After years of living all over the country (Maryland, California, Florida, Georgia, Michigan, Connecticut, and New Jersey) with a few different countries (Scotland and France) thrown in for good measure, Patricia Armstrong has finally settled down in Nashville, where her perfect day includes going to Arnold’s for lunch, Las Paletas for a late-afternoon popsicle, and the Station Inn for some smokin’ bluegrass! A specialist in seventeenth-century French literature with a Ph.D. from Yale University, Professor Armstrong has taught introductory, intermediate, and advanced French at Yale, Princeton, and Vanderbilt. She particularly enjoys teaching writing, which she most frequently does as an instructor of French 201w, and advising students as they take on intellectual challenges at Vanderbilt.
A reformed slacker from Northern California, Beau Baca gave up his dreams of playing music and sold his electric guitar to pay for graduate school applications, only to end up in Music City. Far from letting himself be oppressed by the weight of such existential irony, Beau completed his Ph.D. in August of 2010 and has taught as a Lecturer in the department of English for the past two years. While his dissertation explored aesthetic engagement in British theater of the long eighteenth century, Beau’s teaching interests are varied and he has taught classes on satire, the pastoral, and nostalgia in contemporary culture. The university environment affords a chance for intellectual exploration and personal reflection and Beau is here to enthusiastically encourage you to take advantage of these chances while also reminding you to meet your AXLE requirements.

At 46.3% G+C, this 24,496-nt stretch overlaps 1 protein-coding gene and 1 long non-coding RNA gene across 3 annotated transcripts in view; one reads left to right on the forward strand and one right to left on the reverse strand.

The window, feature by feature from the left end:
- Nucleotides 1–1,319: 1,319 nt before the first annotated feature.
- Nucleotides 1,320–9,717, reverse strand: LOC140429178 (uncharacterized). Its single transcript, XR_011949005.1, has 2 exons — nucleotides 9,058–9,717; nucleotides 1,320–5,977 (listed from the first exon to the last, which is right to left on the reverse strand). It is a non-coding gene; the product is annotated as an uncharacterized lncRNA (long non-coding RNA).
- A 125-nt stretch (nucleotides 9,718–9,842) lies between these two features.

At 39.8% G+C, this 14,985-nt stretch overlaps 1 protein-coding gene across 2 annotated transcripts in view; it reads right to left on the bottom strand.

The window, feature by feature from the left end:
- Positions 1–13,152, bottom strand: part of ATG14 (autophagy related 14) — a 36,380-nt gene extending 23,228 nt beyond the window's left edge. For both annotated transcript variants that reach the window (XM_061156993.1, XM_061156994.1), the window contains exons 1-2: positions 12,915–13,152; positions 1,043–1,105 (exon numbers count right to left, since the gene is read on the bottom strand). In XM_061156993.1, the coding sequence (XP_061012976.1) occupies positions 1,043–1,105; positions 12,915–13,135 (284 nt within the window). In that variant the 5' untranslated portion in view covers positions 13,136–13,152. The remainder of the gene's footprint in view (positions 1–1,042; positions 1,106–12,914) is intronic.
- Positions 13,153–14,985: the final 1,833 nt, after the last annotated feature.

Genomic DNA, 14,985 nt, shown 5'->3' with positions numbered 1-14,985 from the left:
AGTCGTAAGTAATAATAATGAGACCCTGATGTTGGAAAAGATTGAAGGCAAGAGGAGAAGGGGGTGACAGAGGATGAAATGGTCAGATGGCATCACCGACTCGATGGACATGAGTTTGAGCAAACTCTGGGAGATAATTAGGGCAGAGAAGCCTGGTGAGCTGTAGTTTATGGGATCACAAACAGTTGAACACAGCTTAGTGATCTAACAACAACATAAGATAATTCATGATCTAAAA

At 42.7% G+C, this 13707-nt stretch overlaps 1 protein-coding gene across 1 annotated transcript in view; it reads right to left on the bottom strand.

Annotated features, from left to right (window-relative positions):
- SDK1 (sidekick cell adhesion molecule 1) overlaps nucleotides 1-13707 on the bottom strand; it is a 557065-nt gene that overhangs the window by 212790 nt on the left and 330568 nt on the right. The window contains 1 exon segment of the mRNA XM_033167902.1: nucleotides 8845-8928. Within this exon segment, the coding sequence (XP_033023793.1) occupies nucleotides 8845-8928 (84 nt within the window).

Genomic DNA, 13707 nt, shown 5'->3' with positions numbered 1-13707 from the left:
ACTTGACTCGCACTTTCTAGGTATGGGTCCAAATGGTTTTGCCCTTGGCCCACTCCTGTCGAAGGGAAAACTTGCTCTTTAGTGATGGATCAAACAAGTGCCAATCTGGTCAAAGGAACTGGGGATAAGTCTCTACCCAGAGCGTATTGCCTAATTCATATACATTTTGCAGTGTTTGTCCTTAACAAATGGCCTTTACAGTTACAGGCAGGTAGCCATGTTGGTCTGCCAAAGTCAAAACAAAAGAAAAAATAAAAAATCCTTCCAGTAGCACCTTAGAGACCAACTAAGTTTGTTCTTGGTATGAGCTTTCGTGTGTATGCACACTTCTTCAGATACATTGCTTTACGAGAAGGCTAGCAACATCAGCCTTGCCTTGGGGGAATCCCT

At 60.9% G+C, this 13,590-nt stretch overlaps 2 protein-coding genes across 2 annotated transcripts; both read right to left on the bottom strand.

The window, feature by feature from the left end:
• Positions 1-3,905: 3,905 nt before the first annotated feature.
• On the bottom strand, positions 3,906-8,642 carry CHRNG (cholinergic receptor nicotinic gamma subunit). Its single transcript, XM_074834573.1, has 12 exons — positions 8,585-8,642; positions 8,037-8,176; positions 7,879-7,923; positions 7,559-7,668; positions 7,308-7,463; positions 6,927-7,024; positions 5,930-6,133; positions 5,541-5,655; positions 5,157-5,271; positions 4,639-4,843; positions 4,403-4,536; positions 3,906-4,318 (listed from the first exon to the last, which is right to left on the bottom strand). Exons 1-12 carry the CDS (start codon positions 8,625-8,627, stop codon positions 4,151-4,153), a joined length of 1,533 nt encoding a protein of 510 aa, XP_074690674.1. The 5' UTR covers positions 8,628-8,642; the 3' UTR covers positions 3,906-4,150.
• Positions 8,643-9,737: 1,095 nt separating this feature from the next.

A native of Crooksville, Ohio, Stacy Clifford loves to call Nashville home. Stacy completed her Ph.D. in Political Science at Vanderbilt University in 2011; her research examines the political participation of people with intellectual disabilities in American democracy. In her class “Justice,” students debated political hot topics, such as citizenship and income inequality, through the philosophical work of Aristotle, Socrates, John Locke and Hannah Arendt. Stacy joined CASPAR in 2012, and helping her students meet their requirements in ways that promote their personal academic goals has been rewarding. When she’s not in her office, she is usually at a playground with her identical twin toddlers.
After teaching high school physics and math and coaching cross-country and track in the exotic locales of Asunción, Paraguay and Bell Buckle, Tennessee, Jeff Edmonds decided to come to Vanderbilt to think hard about the relation between education and democracy. He received his Ph.D. from the Philosophy department in 2009. He has since lectured in philosophy, teaching general logic as well as writing courses on topics ranging from environmental ethics to the nature of the self to the meaning of democracy. An avid runner, you might find Jeff roaming the streets of Nashville in his quixotic quest to run a marathon in less than two and a half hours. He enjoys helping students explore the wide range of possibilities that intellectual life at Vanderbilt offers.
A native of Stillwater, Oklahoma, Andrea Bradley Hearn came to Nashville in 2001 to do a Ph.D. in English at Vanderbilt specializing in eighteenth- and nineteenth-century British literature. A lecturer in the English department since 2005, she’s taught writing courses in crime fiction, commodity culture, the Great War, the romantic comedy, and Jane Austen. A faculty pre-major adviser since 2007, she’ll be teaching upper-level British literature courses in both the fall and spring. She loves to walk dogs with her husband and cats and read mysteries, gardening memoirs, and children’s books with talking animals. Her favorite food is her mother’s chicken-fried steak.